TikTok has been accused of targeting videos related to pro-democracy protests in Hong Kong. While social media apps like Twitter showcased the tremendous Hong Kong protests, TikTok showed “politically convenient” content when users searched for #hongkong such as selfies, food, & singalongs. 

Yaqiu Wang, a Hong Kong-based researcher expresses concerns about Chinese companies like TikTok, saying, “For Chinese companies, the government has so much control. You have no choice. If it’s politically sensitive, your company is in jeopardy.”

Yet, ByteDance denies censoring Hong Kong protests, saying that these political videos were taken down for “violating guidelines around violent, graphic, shocking or sensational content.” 

Moreover, Tiktok reportedly took down a political video made by Feroza Aziz who was speaking out about the mistreatment of Muslims in China’s Xinjiang region, and standoffs at the India-China border. When Aziz’s video drawing attention to the Uighur internment camps in China was viewed over a million times, TikTok made it unavailable. 

TikTok, of course, denied censoring her post, stating that it was accidentally removed due to a “human moderation error.” The video was made available less than an hour later when a staffer “caught the mistake.” Aziz notes that this behavior is rather “suspicious” and claims that China is using TikTok “to not let the truth be set free” and that they are “scared.”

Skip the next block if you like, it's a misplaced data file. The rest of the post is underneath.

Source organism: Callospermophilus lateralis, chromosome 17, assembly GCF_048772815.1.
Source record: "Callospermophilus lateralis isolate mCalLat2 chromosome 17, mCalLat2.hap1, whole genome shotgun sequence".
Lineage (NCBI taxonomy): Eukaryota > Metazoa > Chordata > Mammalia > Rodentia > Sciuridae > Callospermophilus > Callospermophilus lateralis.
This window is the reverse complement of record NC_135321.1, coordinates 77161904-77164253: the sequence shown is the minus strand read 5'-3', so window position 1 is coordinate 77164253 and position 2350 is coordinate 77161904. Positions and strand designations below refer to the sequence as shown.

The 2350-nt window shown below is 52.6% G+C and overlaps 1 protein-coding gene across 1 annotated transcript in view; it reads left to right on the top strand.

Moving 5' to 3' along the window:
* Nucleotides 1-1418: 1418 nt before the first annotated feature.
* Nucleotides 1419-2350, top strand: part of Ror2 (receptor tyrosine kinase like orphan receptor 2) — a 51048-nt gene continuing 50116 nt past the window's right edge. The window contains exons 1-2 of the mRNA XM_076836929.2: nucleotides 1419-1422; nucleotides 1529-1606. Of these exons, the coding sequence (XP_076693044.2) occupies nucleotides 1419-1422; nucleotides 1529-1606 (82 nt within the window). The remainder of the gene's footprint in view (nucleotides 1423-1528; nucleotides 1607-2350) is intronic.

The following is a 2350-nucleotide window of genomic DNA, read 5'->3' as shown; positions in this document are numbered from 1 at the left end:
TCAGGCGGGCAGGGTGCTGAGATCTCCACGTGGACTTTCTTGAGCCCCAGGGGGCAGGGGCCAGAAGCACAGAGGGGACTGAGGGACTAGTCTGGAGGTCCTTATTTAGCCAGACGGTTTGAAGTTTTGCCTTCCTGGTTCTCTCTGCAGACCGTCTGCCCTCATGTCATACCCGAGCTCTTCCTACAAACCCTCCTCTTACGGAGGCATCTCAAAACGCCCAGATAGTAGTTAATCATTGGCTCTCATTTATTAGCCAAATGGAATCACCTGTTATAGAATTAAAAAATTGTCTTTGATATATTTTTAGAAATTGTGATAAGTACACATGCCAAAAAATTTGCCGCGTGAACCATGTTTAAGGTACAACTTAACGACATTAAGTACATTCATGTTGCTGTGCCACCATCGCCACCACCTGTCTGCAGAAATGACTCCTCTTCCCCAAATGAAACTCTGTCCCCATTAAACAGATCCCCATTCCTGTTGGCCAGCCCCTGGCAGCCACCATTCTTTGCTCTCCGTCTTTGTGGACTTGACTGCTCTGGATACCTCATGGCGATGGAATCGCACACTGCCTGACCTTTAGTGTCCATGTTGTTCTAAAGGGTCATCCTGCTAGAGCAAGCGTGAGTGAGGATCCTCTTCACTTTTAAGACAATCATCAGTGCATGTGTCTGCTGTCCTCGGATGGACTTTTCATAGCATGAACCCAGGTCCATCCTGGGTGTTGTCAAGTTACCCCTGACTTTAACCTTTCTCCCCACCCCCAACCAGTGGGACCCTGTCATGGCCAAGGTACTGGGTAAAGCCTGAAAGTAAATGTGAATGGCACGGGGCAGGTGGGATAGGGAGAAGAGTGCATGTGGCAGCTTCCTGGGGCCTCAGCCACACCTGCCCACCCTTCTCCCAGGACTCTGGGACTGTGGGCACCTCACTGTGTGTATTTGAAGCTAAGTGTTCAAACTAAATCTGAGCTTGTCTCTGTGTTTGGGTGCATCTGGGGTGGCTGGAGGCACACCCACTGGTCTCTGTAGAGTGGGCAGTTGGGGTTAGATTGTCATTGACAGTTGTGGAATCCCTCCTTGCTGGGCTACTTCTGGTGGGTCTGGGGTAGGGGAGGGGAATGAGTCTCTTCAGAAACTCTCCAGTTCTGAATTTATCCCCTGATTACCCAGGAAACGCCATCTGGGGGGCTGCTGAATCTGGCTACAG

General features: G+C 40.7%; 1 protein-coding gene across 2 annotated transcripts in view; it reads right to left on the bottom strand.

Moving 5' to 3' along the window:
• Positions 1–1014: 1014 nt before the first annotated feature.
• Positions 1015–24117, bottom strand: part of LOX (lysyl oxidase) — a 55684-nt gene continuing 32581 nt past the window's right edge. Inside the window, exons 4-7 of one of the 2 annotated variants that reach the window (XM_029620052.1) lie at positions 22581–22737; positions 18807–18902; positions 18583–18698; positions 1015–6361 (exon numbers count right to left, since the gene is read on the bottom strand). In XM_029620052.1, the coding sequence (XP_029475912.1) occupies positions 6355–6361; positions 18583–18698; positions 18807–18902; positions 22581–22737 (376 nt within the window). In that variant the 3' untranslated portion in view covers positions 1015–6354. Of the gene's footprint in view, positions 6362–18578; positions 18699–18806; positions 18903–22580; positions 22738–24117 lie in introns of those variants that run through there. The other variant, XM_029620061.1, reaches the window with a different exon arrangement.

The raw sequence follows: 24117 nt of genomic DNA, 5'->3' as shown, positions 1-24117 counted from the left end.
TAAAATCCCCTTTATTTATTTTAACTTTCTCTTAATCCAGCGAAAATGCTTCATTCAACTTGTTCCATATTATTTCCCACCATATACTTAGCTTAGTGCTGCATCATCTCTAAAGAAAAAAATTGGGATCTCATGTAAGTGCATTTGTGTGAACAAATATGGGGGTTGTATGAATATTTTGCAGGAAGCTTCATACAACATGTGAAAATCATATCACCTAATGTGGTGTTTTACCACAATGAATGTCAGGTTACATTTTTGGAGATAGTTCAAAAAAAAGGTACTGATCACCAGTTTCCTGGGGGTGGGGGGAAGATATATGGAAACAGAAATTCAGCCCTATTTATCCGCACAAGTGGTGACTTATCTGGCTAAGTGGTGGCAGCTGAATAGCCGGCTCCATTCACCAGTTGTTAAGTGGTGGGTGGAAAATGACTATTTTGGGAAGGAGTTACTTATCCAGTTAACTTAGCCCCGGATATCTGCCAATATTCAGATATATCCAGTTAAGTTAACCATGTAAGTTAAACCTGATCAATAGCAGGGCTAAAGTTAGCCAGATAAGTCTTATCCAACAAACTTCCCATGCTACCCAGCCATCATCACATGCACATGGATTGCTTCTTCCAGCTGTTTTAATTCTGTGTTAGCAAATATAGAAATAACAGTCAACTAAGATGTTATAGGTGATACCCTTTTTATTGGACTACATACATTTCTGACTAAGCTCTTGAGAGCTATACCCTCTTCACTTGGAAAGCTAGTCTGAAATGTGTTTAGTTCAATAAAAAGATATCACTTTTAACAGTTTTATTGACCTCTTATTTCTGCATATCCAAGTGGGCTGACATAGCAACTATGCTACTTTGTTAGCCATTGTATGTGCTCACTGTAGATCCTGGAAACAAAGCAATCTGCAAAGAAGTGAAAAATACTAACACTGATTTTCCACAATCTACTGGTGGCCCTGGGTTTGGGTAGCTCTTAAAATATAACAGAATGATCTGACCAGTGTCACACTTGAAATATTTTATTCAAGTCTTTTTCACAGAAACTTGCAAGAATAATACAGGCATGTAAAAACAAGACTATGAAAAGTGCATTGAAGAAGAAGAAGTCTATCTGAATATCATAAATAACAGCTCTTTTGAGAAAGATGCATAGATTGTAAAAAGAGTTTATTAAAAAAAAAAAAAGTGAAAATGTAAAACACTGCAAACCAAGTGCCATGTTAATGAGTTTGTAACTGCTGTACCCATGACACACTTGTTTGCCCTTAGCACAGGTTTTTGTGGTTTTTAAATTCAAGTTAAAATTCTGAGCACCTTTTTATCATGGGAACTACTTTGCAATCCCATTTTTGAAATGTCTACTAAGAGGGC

Is TikTok innocent? 

The Indian government, for one, says no – TikTok isn’t innocent. Claiming that Chinese apps were using data illegally, India banned over fifty Chinese phone apps. America, among other countries, are considering following in India’s footsteps. 

In fact Trump confirmed it’s being “looked at” and seems bent on a kind of revenge towards China, saying, “It’s a big business. Look, what happened with China with this virus, what they’ve done to this country and to the entire world is disgraceful.”

TikTok has adamantly sought to prove its innocence, insisting that the company does not give data to Chinese authorities and wishes to distance itself from its parent company Bytedance. TikTok states, “Let us be very clear: TikTok does not remove content based on sensitivities related to China. We have never been asked by the Chinese government to remove any content and we would not do so if asked. Period.”

Because the potential TikTok ban is inevitably going to upset many users, security expert Straub urges parents not to panic. To reduce any possible threat that TikTok could have, he advises, “simply watch what we post, and talk to kids about protecting their info.”

Are you a fan of TikTok? Do you think the US should move forward with its TikTok ban? Could China be using TikTok in a global information war? Let us know in the comments.

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Ashley is a freelance writer, starry-eyed poet, and wandering druid. Her insatiable craving for stories has made her a voracious consumer of media – especially poetry, television, and video-games. When she’s not writing, she’s likely out befriending cats or adventuring along the Pacific coast.